Words That Confuse
There are many words in the English language that may confuse your English as a Second Language students, especially when you come across those words that can be used with different meanings. This occurs with nouns as well as verbs. Your students' practice in identifying such words can be followed by tests used for assessment of English as a Second Language. In this article we will practice some everyday nouns that conform to this pattern. Look at the following nouns and their meanings:
- post – this word can have the meaning of a post on a website. It can also mean a post like that of a door post. In addition, it can mean to post a letter or post on horseback (rise and fall in a rhythm on the saddle).
- button – a button to be pressed for opening an object like a door, for example; or a button on a shirt, blouse, dress or skirt.
- station – a radio station or a bus or train station. It also refers to a waitress's station or the location when a soldier is stationed.
- thread – the thread of a conversation or thread for sewing a torn garment. On the web, a thread is a chain of responses to a post on a blog or website.
Have your students read a passage and, with the aid of dictionaries, assist them in identifying words like these, which have different meanings according to their context. Next, test the students by having them compose sentences made from the list of words they have discovered. Give one point for each correct sentence. According to your students’ knowledge of vocabulary, some of them may be able to identify even more meanings for the words they have found. Give an extra point for each new meaning and each new sentence formed.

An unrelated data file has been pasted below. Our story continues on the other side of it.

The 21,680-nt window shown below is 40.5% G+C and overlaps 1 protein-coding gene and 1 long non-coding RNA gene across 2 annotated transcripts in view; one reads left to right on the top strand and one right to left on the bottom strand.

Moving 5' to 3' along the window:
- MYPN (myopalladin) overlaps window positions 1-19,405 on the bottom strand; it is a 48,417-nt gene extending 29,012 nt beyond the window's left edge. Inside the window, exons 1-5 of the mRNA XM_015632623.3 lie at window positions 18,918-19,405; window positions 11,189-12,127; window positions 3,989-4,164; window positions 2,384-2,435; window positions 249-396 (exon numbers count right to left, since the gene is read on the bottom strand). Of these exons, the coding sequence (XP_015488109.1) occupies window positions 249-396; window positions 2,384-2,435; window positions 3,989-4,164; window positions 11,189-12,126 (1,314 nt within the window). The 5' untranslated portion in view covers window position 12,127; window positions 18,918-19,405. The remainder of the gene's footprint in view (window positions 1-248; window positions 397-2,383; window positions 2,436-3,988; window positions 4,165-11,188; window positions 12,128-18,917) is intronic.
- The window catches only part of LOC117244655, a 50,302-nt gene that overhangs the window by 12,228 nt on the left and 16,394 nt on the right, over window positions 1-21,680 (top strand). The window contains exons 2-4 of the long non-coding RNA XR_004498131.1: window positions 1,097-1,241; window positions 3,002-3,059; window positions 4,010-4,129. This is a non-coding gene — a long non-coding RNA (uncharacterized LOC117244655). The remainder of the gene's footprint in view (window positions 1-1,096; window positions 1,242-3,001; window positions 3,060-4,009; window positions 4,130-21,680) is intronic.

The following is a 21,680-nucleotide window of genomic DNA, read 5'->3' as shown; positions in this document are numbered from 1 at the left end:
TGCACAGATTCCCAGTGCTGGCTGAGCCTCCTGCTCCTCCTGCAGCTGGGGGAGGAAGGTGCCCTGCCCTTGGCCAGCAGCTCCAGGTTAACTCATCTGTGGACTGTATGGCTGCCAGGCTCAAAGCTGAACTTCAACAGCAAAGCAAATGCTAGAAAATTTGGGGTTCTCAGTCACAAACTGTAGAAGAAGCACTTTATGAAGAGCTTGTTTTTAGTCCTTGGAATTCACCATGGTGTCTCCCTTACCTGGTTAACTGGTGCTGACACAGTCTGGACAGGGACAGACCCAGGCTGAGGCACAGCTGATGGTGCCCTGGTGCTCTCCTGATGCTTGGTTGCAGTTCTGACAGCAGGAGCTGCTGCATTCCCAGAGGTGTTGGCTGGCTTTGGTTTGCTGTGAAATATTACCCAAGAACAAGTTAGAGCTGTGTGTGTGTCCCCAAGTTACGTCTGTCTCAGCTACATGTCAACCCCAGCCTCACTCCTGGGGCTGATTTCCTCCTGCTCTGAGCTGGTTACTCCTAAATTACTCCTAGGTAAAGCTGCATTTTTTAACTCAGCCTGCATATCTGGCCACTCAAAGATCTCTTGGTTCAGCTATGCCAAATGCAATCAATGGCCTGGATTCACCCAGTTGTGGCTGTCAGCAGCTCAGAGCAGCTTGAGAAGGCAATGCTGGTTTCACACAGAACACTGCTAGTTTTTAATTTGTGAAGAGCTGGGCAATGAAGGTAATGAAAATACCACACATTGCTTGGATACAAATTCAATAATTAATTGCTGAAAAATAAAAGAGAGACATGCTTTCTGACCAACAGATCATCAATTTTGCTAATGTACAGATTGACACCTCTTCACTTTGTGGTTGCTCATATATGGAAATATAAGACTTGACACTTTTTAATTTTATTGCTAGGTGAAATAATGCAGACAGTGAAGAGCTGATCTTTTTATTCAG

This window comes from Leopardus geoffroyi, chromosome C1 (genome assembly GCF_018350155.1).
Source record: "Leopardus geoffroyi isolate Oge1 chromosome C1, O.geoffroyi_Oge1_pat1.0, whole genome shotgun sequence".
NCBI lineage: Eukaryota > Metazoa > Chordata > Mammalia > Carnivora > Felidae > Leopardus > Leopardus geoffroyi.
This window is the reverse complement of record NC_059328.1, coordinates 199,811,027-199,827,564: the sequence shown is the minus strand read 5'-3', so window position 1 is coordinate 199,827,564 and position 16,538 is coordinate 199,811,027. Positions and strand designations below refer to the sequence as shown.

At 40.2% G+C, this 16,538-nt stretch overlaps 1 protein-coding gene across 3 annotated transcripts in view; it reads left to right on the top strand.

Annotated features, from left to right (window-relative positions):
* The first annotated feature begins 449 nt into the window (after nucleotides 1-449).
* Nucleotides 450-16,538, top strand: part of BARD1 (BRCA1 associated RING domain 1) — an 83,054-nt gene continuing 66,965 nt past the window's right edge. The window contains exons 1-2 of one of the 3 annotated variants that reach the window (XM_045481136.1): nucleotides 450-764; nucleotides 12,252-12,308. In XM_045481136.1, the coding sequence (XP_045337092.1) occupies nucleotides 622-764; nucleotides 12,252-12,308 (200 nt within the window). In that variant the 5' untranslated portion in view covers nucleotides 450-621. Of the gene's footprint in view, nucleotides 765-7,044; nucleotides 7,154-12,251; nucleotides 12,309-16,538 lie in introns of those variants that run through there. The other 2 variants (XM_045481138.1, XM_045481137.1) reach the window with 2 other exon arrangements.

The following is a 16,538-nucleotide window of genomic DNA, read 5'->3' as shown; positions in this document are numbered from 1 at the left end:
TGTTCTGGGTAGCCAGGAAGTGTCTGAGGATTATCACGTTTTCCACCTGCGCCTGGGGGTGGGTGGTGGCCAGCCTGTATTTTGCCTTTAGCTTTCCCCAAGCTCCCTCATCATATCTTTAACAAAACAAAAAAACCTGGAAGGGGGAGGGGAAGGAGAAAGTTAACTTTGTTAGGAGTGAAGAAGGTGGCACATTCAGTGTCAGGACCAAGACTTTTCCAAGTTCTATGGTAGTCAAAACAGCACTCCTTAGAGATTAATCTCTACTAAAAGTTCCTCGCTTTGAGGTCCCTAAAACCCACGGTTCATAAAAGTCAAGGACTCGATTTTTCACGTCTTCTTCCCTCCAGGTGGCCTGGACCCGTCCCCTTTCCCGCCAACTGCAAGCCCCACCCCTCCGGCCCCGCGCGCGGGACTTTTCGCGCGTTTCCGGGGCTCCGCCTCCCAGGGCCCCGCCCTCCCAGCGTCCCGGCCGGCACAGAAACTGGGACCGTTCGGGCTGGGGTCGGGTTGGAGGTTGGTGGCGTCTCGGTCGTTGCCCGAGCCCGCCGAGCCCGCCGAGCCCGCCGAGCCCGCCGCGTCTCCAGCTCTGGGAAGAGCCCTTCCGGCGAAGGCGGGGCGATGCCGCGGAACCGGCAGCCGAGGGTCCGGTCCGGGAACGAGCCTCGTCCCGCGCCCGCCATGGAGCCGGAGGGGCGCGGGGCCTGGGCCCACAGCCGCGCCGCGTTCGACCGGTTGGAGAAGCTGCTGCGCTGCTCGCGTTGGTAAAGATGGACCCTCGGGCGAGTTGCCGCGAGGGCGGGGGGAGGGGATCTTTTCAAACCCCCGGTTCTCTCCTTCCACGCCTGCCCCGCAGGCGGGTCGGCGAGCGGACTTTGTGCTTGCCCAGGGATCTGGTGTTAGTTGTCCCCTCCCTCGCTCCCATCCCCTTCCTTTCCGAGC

A lesson on the formation of the antonyms or opposite of adjectives can be followed by an assessment test. For example tell your students “today we will learn how to form the opposite of adjectives, or what is called their antonyms, by using the prefixes –in, -im, and –il. Here are some examples:
- capable – incapable
- possible –impossible
- polite – impolite
- logical – illogical
- legal –illegal.
Give students examples of sentences made with these words, then give them a reading passage; ask them to pick out the adjectives that form their antonyms like the examples given. Give one point for each correct answer.
Past Participle Test
In this lesson on past participles, you teach the infinitive of verbs, which is used for all present tense verbs and also extensively in the passive voice. You then assign students an exercise to detect the irregular past participles. The exercise can take this form:
Exercise: In each series of verb infinitives, there is one verb, which has a past participle that is not irregular. It does not end like that of the other verbs. Find it.
- to see, to be, to make
- to sow, to live, to grow
- to choose, to give, to take, to want
- to write, to bite, to leave, to eat
- to drink, to sink, to meet.
Answers: to make, to live, to want, to leave, to meet
Exercises Create Awareness
These exercises should provide fun for students, in addition to making the learning of the grammar involved memorable and applicable to real-life situations. Past participles also pose a problem even for English speakers. How many times have you heard “I could have went” instead of "I could have gone" and “I would have saw” instead of "I would have seen." Exercises like these encourage students to pay particular attention, so they will be able to catch wrong usage when they hear it.